Thursday, July 28, 2011
Produced by local film group, Harborside Films, According to Tip explores a local Cambridge man, Thomas O'Neill, who found his way through the trials and tribulations of local politics to the great House of Representatives in Washington DC. The show is a one person show, set between Tip's local office and his office in DC. We see his journey all through the elegant means of storytelling from his humble beginnings to the giant arena of the House of Representatives during the 60s, 70s and 80s. We get a chance to see the life and times told by the man himself.
Played subtly and simply by Dick Flavin, Tip's depiction is a kind man, full of spritely humor and has a knack for bringing you into his stories. Dick Flavin, a local radio personality, was very close with O'Neill and it made sense that he would be the one depicting him. There were some moments, in which Flavin would do a little jig or sing a bit to a piano track and would be a bit off, but that was mostly a sound issue. This particular device was used to break up much of the show. There was one adorable moment where Flavin as Tip sang a song to his wife and pantomimed a dance with her, reliving his wedding day with her. It was particularly cute to watch and it really showed us what kind of man Tip was. He commits fully to the role, and weaves his stories beautifully. Not being a politically minded person myself, I found it hard to follow some of the stories, but the script was written in a way that it not only did its best to describe the events and stories simply, but it managed to hit home with the born and bred audience. We hear his tales of his friendships and working relationships with the past great presidents, including Ford, Carter and Regan. He opens the show with a one-sided phone conversation with Ronald Regan and his establishing relationship, though are meant to imagine the other side of the talk, is believable. We see and believe that Tip’s friendship with Regan is real and genuine. Its Tip's story and Flavin takes us through his life, his events and his regrets. You see the genuine feeling in Flavin as Tip, especially since he knew him so well. He interacts with the audience as well beautifully, really solidifying his relationship with us. He doesn’t speak at us but to us. It’s that connection that helps contribute to a strong experience. He was just a man, who like all of us, lived his life and did what he loved. It was that part of this show that I immediately identified with and appreciated.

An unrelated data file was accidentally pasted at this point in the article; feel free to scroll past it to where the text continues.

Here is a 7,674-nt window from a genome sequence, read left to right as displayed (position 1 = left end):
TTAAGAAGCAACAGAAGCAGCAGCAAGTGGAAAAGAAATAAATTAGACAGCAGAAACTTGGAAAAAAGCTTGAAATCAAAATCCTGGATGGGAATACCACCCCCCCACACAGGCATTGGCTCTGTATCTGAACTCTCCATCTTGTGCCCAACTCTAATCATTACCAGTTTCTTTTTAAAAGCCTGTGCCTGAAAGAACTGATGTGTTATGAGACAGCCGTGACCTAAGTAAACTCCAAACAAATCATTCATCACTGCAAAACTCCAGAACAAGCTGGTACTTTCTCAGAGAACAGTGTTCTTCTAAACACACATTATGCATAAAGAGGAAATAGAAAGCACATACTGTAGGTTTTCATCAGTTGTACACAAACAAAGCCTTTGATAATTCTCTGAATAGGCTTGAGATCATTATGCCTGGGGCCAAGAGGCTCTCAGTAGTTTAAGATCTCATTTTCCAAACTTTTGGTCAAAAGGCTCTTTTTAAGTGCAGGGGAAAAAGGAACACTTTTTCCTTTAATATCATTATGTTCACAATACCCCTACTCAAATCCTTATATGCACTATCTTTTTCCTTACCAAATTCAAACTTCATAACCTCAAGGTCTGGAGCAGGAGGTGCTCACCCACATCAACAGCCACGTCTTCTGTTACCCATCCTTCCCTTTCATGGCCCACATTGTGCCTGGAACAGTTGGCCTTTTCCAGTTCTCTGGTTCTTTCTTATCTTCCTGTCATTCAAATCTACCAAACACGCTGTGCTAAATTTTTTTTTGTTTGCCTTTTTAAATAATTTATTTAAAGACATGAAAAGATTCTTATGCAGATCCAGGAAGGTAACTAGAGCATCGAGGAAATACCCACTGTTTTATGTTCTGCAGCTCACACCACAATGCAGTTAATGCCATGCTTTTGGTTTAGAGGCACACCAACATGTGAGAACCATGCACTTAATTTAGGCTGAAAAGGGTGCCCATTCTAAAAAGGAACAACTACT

The set is again, Tip's Washington DC office and his local Massachusetts office. Each office is dressed nicely, with keepsakes and collectibles from Tip's life. Giving us a sense of the time period as well, we are given a look into where he worked. With photographs and props, everything compliments the set fairly well. There also was a podium that was set up for Tip to show us various moments where he would be speaking up in a town hall or at another political event. Each moment is a bit of his history and a chance for some relive those times. I appreciated the attention to detail in the set design, especially because we were transported into his world. It was put together not as an afterthought, but as a believable place where this man could have been working, knowing his personality and what kind of man he was. At times it was difficult for one side of the theatre to see what was going on, as the space worked against the show. Being only one person in it, Flavin had to play as much as he could to everyone else, though there was room to it do it a bit more.
As this play is again about the life of a political individual before my time, I found a lot of it hard to grasp some of events that he mentioned during his time. However, as I mentioned before, it was the fact that it was his story and we were drawn in as an audience. Thomas "Tip" O'Neill lived his life and chose his path to fight for what he believed in and to give voice to those that couldn't be heard. According to Tip is a well put together theatrical production that highlights the stories of a great man who was really there in the trenches, fighting the good fight. It reminds us that everyone has a story to tell, big or small, but like all great stories, it should one that cannot be forgotten. A great man who was just like us brings us into his world so we can truly understand where we were and where we are going.